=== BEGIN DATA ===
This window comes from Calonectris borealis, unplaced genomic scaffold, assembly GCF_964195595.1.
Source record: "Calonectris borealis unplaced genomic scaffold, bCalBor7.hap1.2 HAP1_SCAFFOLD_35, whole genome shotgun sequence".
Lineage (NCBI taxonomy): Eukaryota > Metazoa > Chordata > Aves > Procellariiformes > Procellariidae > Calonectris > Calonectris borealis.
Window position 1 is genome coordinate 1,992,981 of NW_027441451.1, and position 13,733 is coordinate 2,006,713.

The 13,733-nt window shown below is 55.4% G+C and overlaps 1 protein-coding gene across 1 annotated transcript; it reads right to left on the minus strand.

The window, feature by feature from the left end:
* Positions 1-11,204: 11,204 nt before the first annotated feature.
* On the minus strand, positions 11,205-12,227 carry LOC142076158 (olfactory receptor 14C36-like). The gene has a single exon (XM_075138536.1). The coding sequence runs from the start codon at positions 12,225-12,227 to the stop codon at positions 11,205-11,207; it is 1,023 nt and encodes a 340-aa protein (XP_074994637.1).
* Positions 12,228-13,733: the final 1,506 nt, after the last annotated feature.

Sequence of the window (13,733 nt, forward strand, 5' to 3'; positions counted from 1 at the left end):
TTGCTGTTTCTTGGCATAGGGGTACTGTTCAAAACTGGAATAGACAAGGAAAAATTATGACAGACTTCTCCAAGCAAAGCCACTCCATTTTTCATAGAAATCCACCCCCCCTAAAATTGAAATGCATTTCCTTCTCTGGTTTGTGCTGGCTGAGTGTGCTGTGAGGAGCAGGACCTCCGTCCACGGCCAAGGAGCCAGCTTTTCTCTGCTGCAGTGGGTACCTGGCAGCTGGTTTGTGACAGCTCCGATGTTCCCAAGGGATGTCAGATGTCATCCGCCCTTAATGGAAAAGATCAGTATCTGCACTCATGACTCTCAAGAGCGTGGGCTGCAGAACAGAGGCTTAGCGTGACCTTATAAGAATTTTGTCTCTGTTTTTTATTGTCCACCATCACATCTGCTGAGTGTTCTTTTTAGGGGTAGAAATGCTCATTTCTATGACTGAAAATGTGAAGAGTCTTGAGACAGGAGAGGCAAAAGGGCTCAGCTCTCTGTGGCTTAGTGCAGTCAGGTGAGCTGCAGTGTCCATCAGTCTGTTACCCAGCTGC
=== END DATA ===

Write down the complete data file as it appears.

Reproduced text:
This window comes from Calonectris borealis, unplaced genomic scaffold, assembly GCF_964195595.1.
Source record: "Calonectris borealis unplaced genomic scaffold, bCalBor7.hap1.2 HAP1_SCAFFOLD_35, whole genome shotgun sequence".
Lineage (NCBI taxonomy): Eukaryota > Metazoa > Chordata > Aves > Procellariiformes > Procellariidae > Calonectris > Calonectris borealis.
Window position 1 is genome coordinate 1,992,981 of NW_027441451.1, and position 13,733 is coordinate 2,006,713.

The 13,733-nt window shown below is 55.4% G+C and overlaps 1 protein-coding gene across 1 annotated transcript; it reads right to left on the minus strand.

The window, feature by feature from the left end:
* Positions 1-11,204: 11,204 nt before the first annotated feature.
* On the minus strand, positions 11,205-12,227 carry LOC142076158 (olfactory receptor 14C36-like). The gene has a single exon (XM_075138536.1). The coding sequence runs from the start codon at positions 12,225-12,227 to the stop codon at positions 11,205-11,207; it is 1,023 nt and encodes a 340-aa protein (XP_074994637.1).
* Positions 12,228-13,733: the final 1,506 nt, after the last annotated feature.

Sequence of the window (13,733 nt, forward strand, 5' to 3'; positions counted from 1 at the left end):
TTGCTGTTTCTTGGCATAGGGGTACTGTTCAAAACTGGAATAGACAAGGAAAAATTATGACAGACTTCTCCAAGCAAAGCCACTCCATTTTTCATAGAAATCCACCCCCCCTAAAATTGAAATGCATTTCCTTCTCTGGTTTGTGCTGGCTGAGTGTGCTGTGAGGAGCAGGACCTCCGTCCACGGCCAAGGAGCCAGCTTTTCTCTGCTGCAGTGGGTACCTGGCAGCTGGTTTGTGACAGCTCCGATGTTCCCAAGGGATGTCAGATGTCATCCGCCCTTAATGGAAAAGATCAGTATCTGCACTCATGACTCTCAAGAGCGTGGGCTGCAGAACAGAGGCTTAGCGTGACCTTATAAGAATTTTGTCTCTGTTTTTTATTGTCCACCATCACATCTGCTGAGTGTTCTTTTTAGGGGTAGAAATGCTCATTTCTATGACTGAAAATGTGAAGAGTCTTGAGACAGGAGAGGCAAAAGGGCTCAGCTCTCTGTGGCTTAGTGCAGTCAGGTGAGCTGCAGTGTCCATCAGTCTGTTACCCAGCTGC